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Generic Name: ticlopidine

It helps to prevent blood clots
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What is this medicine?

TICLOPIDINE (tye KLOE pi deen) helps to prevent blood clots. This medicine is used to prevent strokes in patients who have already had a stroke, or those who are at high risk of having a stroke. This medicine may also be used in combination with aspirin to prevent blood clots in patients who have had a coronary stent placed.

What should I tell my health care provider before I take this medicine?

They need to know if you have any of the following conditions:
  • anemia
  • high cholesterol
  • history of bleeding disorder
  • kidney disease
  • liver disease
  • stomach ulcer
  • an unusual or allergic reaction to ticlopidine, other medicines, foods, dyes, or preservatives
  • pregnant or trying to get pregnant
  • breast-feeding

How should I use this medicine?

Take this medicine by mouth with a glass of water. Follow the directions on the prescription label. Take with food or just after eating to reduce stomach upset. Take your doses at regular intervals. Do not take your medicine more often than directed.

Talk to your pediatrician regarding the use of this medicine in children. Special care may be needed.

What if I miss a dose?

If you miss a dose, take it as soon as you can. If it is almost time for your next dose, take only that dose. Do not take double or extra doses.

What may interact with this medicine?

  • agents that dissolve blood clots
  • antacids
  • antipyrine
  • aspirin and aspirin-like drugs
  • blood thinners such as warfarin
  • cimetidine
  • NSAIDs, medicines for pain and inflammation, like ibuprofen or naproxen
  • phenytoin
  • propranolol
  • theophylline

What should I watch for while using this medicine?

Visit your doctor or health care professional for regular checks on your progress. Side effects to this medicine occur most frequently during the first 3 months of therapy. To make sure you do not develop any problems, you will need to have blood tests before you start this medicine and then every 2 weeks for the first 3 months.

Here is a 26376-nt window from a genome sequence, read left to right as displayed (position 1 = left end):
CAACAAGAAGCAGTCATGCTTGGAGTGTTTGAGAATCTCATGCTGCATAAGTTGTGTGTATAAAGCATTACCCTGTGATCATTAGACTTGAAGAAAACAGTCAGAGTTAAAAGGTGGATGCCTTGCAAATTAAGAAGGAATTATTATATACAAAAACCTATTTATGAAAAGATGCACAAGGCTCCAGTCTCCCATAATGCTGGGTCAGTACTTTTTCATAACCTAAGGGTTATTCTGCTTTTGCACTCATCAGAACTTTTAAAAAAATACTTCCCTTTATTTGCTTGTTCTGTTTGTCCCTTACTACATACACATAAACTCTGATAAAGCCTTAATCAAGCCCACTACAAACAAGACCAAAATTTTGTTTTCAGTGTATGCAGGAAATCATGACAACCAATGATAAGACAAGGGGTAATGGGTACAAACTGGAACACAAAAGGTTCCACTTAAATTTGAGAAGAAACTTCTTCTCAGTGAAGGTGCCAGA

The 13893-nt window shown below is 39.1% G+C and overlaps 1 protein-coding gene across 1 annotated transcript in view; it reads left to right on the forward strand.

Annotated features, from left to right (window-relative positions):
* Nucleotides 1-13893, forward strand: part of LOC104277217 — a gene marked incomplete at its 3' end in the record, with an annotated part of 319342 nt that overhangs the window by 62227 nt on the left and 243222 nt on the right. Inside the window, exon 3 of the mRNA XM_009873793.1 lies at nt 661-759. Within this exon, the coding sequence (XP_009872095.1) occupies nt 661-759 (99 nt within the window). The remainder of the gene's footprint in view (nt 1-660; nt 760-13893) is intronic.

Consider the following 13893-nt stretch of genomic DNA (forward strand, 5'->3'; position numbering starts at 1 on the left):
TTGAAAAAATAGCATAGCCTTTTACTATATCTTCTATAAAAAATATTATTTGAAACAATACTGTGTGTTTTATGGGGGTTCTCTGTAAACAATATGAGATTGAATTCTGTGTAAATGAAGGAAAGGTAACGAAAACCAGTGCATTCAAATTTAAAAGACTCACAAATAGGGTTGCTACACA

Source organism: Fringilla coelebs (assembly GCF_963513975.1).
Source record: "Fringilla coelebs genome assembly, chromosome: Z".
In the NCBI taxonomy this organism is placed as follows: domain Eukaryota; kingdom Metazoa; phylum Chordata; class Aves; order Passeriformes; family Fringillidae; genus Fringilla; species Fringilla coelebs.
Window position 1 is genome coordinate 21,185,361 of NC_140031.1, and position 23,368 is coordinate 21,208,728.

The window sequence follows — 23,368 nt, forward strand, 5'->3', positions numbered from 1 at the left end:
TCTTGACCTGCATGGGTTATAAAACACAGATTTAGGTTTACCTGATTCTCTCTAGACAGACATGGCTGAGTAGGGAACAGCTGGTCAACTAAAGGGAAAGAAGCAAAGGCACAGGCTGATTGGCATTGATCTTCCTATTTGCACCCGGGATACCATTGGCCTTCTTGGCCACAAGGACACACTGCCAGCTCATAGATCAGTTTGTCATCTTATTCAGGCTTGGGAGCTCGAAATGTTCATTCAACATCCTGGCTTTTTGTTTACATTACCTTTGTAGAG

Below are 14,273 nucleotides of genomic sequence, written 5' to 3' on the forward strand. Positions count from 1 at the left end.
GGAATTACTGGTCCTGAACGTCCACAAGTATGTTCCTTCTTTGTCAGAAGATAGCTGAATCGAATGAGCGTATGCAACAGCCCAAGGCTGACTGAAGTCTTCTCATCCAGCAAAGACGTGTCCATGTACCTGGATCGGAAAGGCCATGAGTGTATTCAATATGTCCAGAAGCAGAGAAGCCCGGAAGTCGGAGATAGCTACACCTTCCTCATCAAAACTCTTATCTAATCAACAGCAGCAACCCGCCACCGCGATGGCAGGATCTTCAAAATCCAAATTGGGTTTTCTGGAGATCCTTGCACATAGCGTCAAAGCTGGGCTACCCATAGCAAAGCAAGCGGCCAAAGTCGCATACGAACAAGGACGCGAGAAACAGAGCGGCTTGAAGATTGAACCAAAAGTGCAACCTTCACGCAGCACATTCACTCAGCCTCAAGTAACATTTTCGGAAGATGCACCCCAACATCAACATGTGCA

This medicine can cause serious blood problems. This can mean risk of infection or bleeding. Avoid activities that increase your risk of bleeding. Tell your doctor or health care professional at once if have any unusual bleeding or bruise easily or an infection that will not get better.

If you are going to have surgery or dental work, tell your doctor or health care professional that you are taking this medicine.

What side effects may I notice from receiving this medicine?

Side effects that you should report to your doctor or health care professional as soon as possible:
  • allergic reactions like skin rash, itching or hives, swelling of the face, lips, or tongue
  • black, tarry stools
  • blood in urine
  • blood in vomit
  • difficulty breathing or wheezing
  • fever
  • joint pain or swelling
  • nosebleed
  • pain or difficulty passing urine
  • paleness
  • ringing in the ears
  • stomach pain
  • sudden weakness
  • unusual bleeding or bruising
  • yellowing of skin or eyes

Side effects that usually do not require medical attention (report to your doctor or health care professional if they continue or are bothersome):

  • decreased appetite
  • diarrhea
  • headache
  • nausea, vomiting

Where should I keep my medicine?

Keep out of the reach of children.

Store at room temperature between 15 and 30 degrees C (59 and 86 degrees F). Throw away any unused medicine after the expiration date.

Remember, keep this and all other medicines out of the reach of children, never share your medicines with others, and use this medication only for the indication prescribed.


All visitors to AARP.org should seek expert medical care and consult their own physicians for any specific health issues. Read this disclaimer in its entirety.
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Note: This information is not intended to cover all possible uses, precautions, interactions, or adverse effects for this drug. If you have question about the drug(s) you are taking, check with your health care professional.
 
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